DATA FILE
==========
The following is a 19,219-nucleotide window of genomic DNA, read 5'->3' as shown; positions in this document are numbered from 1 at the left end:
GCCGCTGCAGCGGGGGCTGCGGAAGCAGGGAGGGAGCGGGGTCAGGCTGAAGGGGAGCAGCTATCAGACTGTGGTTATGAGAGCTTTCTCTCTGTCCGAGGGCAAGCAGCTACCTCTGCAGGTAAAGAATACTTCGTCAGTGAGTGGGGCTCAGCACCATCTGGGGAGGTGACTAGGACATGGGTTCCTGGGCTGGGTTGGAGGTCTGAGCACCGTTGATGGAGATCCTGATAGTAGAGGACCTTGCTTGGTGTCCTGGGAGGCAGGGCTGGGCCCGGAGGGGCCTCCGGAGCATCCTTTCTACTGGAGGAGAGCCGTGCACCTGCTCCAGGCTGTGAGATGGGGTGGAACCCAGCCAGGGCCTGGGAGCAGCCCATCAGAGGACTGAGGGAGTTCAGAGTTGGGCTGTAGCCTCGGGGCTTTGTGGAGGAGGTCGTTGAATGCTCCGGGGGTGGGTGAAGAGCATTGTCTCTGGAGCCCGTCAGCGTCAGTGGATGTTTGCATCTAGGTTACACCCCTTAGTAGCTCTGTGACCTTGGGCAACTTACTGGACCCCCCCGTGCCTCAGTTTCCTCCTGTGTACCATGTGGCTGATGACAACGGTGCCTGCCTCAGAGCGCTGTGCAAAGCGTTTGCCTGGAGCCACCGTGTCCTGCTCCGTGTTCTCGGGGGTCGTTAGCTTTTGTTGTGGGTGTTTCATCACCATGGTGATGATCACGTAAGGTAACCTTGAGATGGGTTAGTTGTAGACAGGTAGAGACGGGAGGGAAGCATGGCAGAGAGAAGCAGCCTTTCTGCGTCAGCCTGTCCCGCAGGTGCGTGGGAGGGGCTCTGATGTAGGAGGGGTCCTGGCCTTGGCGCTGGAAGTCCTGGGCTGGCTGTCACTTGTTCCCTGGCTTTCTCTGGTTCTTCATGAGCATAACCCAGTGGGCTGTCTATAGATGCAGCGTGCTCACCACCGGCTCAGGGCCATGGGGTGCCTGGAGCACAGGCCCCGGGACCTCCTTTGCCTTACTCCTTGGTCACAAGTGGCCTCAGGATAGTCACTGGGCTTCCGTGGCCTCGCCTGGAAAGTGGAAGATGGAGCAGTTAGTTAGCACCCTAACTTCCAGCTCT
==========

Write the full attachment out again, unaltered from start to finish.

The following is a 19,219-nucleotide window of genomic DNA, read 5'->3' as shown; positions in this document are numbered from 1 at the left end:
GCCGCTGCAGCGGGGGCTGCGGAAGCAGGGAGGGAGCGGGGTCAGGCTGAAGGGGAGCAGCTATCAGACTGTGGTTATGAGAGCTTTCTCTCTGTCCGAGGGCAAGCAGCTACCTCTGCAGGTAAAGAATACTTCGTCAGTGAGTGGGGCTCAGCACCATCTGGGGAGGTGACTAGGACATGGGTTCCTGGGCTGGGTTGGAGGTCTGAGCACCGTTGATGGAGATCCTGATAGTAGAGGACCTTGCTTGGTGTCCTGGGAGGCAGGGCTGGGCCCGGAGGGGCCTCCGGAGCATCCTTTCTACTGGAGGAGAGCCGTGCACCTGCTCCAGGCTGTGAGATGGGGTGGAACCCAGCCAGGGCCTGGGAGCAGCCCATCAGAGGACTGAGGGAGTTCAGAGTTGGGCTGTAGCCTCGGGGCTTTGTGGAGGAGGTCGTTGAATGCTCCGGGGGTGGGTGAAGAGCATTGTCTCTGGAGCCCGTCAGCGTCAGTGGATGTTTGCATCTAGGTTACACCCCTTAGTAGCTCTGTGACCTTGGGCAACTTACTGGACCCCCCCGTGCCTCAGTTTCCTCCTGTGTACCATGTGGCTGATGACAACGGTGCCTGCCTCAGAGCGCTGTGCAAAGCGTTTGCCTGGAGCCACCGTGTCCTGCTCCGTGTTCTCGGGGGTCGTTAGCTTTTGTTGTGGGTGTTTCATCACCATGGTGATGATCACGTAAGGTAACCTTGAGATGGGTTAGTTGTAGACAGGTAGAGACGGGAGGGAAGCATGGCAGAGAGAAGCAGCCTTTCTGCGTCAGCCTGTCCCGCAGGTGCGTGGGAGGGGCTCTGATGTAGGAGGGGTCCTGGCCTTGGCGCTGGAAGTCCTGGGCTGGCTGTCACTTGTTCCCTGGCTTTCTCTGGTTCTTCATGAGCATAACCCAGTGGGCTGTCTATAGATGCAGCGTGCTCACCACCGGCTCAGGGCCATGGGGTGCCTGGAGCACAGGCCCCGGGACCTCCTTTGCCTTACTCCTTGGTCACAAGTGGCCTCAGGATAGTCACTGGGCTTCCGTGGCCTCGCCTGGAAAGTGGAAGATGGAGCAGTTAGTTAGCACCCTAACTTCCAGCTCT